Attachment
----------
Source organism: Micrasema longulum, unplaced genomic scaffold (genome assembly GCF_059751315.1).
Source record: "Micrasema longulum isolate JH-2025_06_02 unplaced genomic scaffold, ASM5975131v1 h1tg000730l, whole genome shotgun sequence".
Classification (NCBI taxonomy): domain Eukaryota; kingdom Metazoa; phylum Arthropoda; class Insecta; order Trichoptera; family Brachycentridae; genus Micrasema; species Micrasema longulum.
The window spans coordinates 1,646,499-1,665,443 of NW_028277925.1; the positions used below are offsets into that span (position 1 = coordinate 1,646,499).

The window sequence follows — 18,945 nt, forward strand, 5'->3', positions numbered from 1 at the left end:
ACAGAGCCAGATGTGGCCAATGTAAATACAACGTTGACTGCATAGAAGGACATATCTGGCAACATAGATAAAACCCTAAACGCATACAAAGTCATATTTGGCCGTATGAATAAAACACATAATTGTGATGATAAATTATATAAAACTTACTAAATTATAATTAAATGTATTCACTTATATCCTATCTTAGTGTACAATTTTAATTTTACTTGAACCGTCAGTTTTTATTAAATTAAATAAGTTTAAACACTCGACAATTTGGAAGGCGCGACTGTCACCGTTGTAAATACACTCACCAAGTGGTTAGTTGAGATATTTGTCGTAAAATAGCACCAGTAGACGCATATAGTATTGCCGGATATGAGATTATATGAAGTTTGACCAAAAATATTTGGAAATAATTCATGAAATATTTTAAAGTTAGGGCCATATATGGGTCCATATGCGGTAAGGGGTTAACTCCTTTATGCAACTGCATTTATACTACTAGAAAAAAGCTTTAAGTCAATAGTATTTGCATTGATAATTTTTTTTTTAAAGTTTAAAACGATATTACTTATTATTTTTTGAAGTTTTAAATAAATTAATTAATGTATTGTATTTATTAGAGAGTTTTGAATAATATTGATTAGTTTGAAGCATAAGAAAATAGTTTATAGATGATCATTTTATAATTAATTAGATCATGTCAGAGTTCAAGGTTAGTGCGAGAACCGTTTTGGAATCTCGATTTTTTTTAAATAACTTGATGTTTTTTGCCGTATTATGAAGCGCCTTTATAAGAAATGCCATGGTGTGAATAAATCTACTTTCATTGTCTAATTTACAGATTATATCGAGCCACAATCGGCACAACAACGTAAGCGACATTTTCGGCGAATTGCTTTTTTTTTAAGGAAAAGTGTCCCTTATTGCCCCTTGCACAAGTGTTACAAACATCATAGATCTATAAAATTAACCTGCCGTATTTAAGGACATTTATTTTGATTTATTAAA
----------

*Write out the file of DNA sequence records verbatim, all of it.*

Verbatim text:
Source organism: Micrasema longulum, unplaced genomic scaffold (genome assembly GCF_059751315.1).
Source record: "Micrasema longulum isolate JH-2025_06_02 unplaced genomic scaffold, ASM5975131v1 h1tg000730l, whole genome shotgun sequence".
Classification (NCBI taxonomy): domain Eukaryota; kingdom Metazoa; phylum Arthropoda; class Insecta; order Trichoptera; family Brachycentridae; genus Micrasema; species Micrasema longulum.
The window spans coordinates 1,646,499-1,665,443 of NW_028277925.1; the positions used below are offsets into that span (position 1 = coordinate 1,646,499).

The window sequence follows — 18,945 nt, forward strand, 5'->3', positions numbered from 1 at the left end:
ACAGAGCCAGATGTGGCCAATGTAAATACAACGTTGACTGCATAGAAGGACATATCTGGCAACATAGATAAAACCCTAAACGCATACAAAGTCATATTTGGCCGTATGAATAAAACACATAATTGTGATGATAAATTATATAAAACTTACTAAATTATAATTAAATGTATTCACTTATATCCTATCTTAGTGTACAATTTTAATTTTACTTGAACCGTCAGTTTTTATTAAATTAAATAAGTTTAAACACTCGACAATTTGGAAGGCGCGACTGTCACCGTTGTAAATACACTCACCAAGTGGTTAGTTGAGATATTTGTCGTAAAATAGCACCAGTAGACGCATATAGTATTGCCGGATATGAGATTATATGAAGTTTGACCAAAAATATTTGGAAATAATTCATGAAATATTTTAAAGTTAGGGCCATATATGGGTCCATATGCGGTAAGGGGTTAACTCCTTTATGCAACTGCATTTATACTACTAGAAAAAAGCTTTAAGTCAATAGTATTTGCATTGATAATTTTTTTTTTAAAGTTTAAAACGATATTACTTATTATTTTTTGAAGTTTTAAATAAATTAATTAATGTATTGTATTTATTAGAGAGTTTTGAATAATATTGATTAGTTTGAAGCATAAGAAAATAGTTTATAGATGATCATTTTATAATTAATTAGATCATGTCAGAGTTCAAGGTTAGTGCGAGAACCGTTTTGGAATCTCGATTTTTTTTAAATAACTTGATGTTTTTTGCCGTATTATGAAGCGCCTTTATAAGAAATGCCATGGTGTGAATAAATCTACTTTCATTGTCTAATTTACAGATTATATCGAGCCACAATCGGCACAACAACGTAAGCGACATTTTCGGCGAATTGCTTTTTTTTTAAGGAAAAGTGTCCCTTATTGCCCCTTGCACAAGTGTTACAAACATCATAGATCTATAAAATTAACCTGCCGTATTTAAGGACATTTATTTTGATTTATTAAA